in the previous post) edited, along with Richard Kirker, Gays and the Future of Anglicanism (O Books, 2005), which basically said that the Church of England is institutionally and systemically homophobic.
The Church Times this week has a remarkably swift and to the point editorial in which it, now, basically, says the same thing. So an academic book that was on the edge of the institution has, in a sense, come in a bit, while the institution remains in contradiction with itself.
It seems I might have over reported Pilling, The Report of the House of Bishops Working Group on Human Sexuality, that it advocated blessings with certain understandings done by priests but without formal liturgies to actually state that the blessing was for 'stability' and 'friend-faithfulness' between a civil partnership (never mind nmarried) couple. I was stating that a blessing, with or without a liturgy, was official and representative when carried out by an ordained person as in place of a bishop and therefore of the same authority; the Church is ducking and diving by trying to do this without a liturgy, as if in some dark corner but then could be during a standard service. The priest, otherwise committed to only using formally-approved Anglican liturgies, would invent a little of his or her own for the blessing. It's sort of duplicity institutionalised.
Ah, but I could be wrong. It may not be a blessing but rather 'marks' the partnership of the gay couple. I'm not sure what the difference is, because 'marking' is also different from the position now, where some private prayers can be said by some priest or minister with the gay couple (who must be ever so grateful for the condescending ritual of privacy on offer).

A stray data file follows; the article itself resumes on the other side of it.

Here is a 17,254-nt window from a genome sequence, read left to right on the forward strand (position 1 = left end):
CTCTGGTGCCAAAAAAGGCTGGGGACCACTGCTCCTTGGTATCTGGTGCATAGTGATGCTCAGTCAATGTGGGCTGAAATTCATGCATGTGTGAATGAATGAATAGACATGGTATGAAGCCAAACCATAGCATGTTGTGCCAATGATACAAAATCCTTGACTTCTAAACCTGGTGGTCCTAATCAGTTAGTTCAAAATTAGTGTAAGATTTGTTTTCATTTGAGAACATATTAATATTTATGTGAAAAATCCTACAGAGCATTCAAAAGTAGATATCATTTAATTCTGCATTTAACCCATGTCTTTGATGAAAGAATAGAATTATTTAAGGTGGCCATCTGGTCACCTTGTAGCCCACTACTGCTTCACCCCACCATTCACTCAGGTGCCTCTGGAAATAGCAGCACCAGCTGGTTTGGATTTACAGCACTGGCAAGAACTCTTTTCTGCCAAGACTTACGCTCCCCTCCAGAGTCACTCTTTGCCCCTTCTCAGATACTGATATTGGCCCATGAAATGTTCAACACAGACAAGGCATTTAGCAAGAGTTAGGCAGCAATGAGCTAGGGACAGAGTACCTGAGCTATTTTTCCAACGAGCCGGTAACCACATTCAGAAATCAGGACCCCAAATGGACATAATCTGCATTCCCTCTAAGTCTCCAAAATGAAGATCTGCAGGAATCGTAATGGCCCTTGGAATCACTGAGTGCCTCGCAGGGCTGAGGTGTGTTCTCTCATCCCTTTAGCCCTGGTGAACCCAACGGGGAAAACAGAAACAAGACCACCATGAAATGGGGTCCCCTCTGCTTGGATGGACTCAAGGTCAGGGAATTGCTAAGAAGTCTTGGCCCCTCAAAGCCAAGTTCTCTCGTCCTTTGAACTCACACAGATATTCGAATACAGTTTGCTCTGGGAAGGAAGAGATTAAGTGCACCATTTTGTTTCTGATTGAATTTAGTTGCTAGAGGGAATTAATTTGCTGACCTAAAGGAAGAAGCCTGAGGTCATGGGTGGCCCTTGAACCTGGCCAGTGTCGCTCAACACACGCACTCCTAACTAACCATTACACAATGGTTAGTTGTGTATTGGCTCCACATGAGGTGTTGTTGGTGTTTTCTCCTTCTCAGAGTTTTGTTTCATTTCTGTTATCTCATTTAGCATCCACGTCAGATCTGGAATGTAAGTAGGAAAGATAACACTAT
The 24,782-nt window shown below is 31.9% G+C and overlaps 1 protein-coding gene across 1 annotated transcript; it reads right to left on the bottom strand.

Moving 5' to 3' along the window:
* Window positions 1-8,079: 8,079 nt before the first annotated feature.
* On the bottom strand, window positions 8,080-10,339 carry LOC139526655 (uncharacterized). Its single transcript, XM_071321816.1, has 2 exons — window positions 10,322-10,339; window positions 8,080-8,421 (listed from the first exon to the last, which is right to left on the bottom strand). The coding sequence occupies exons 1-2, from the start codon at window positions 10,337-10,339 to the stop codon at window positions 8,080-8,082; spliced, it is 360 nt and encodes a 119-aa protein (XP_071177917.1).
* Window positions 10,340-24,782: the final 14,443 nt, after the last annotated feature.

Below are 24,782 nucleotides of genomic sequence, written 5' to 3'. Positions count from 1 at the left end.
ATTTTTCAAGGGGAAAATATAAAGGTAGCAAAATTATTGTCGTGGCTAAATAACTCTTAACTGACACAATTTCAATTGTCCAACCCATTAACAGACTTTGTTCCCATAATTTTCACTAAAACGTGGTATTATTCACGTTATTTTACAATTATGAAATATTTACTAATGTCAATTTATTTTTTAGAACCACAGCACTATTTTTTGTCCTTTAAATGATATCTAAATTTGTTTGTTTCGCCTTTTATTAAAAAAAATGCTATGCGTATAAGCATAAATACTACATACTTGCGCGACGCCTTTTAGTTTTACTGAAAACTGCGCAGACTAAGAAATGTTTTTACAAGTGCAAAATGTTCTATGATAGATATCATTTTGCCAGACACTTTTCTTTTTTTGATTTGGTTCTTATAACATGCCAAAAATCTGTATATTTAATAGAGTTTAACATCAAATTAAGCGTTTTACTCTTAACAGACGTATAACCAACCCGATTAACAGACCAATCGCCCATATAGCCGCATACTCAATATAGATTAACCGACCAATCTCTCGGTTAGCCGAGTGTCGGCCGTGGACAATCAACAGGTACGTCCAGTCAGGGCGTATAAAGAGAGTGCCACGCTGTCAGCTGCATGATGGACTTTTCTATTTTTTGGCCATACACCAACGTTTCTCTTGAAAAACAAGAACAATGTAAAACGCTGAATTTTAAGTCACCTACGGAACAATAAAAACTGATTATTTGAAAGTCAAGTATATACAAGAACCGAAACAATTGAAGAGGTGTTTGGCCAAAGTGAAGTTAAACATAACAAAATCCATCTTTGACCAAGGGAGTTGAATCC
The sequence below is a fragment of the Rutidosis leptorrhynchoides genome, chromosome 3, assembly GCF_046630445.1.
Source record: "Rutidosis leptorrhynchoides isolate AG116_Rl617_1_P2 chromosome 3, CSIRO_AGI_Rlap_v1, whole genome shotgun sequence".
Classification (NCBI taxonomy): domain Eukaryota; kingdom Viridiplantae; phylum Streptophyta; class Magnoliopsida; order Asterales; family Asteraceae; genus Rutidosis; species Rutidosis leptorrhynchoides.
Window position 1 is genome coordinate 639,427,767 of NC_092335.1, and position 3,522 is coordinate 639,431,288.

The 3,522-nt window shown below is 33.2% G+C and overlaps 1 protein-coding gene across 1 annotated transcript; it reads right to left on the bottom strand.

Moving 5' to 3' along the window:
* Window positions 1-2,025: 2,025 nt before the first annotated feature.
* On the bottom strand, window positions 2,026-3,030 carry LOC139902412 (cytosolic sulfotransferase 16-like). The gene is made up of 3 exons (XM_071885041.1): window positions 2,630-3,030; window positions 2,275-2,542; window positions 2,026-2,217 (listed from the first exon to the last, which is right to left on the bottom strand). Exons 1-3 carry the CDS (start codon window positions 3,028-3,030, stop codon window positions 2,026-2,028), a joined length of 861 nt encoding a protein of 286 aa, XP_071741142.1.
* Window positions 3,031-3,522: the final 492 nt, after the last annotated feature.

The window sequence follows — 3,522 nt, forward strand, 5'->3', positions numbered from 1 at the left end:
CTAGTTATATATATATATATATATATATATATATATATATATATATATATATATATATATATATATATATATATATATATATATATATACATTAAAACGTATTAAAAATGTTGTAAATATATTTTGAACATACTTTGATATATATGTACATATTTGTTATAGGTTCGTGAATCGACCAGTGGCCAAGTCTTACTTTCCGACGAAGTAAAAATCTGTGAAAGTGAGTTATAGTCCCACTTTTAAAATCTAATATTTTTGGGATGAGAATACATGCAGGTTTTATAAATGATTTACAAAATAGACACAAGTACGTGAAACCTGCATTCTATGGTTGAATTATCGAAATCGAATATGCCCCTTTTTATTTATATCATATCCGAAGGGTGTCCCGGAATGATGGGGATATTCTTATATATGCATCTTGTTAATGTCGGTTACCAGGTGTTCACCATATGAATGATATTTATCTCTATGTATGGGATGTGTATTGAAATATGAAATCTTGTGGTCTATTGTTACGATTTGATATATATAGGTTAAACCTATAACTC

I did think that the blessing was nevertheless subject to two years of talk, and so may not come about. So is this a 'marking' that may not come about?
It could be so worded: "The marking of God the Father, God the Son and God the Holy Spirit." What's that then?
I wonder if a 'mark' is rather like a baptism? Oh, that has a blessing.
Pilling is spilling all over the place. It's spilt. There won't be two years of talk. It's dead in the water already (awkward mixed metaphors). Nothing will happen. When they finally ordain women as bishops (supposing they do) there will be such an institutional sigh of exhaustion that they won't want to tackle anything so controversial for a long time. The institution can't stand the further shock. There'll have to be anarchy. This one the liberals cannot win, not for ages. They may press the case, and rightly so, but they won't themselves see any change other than the diversity of anarchy set against formal denial. Live the duplicity.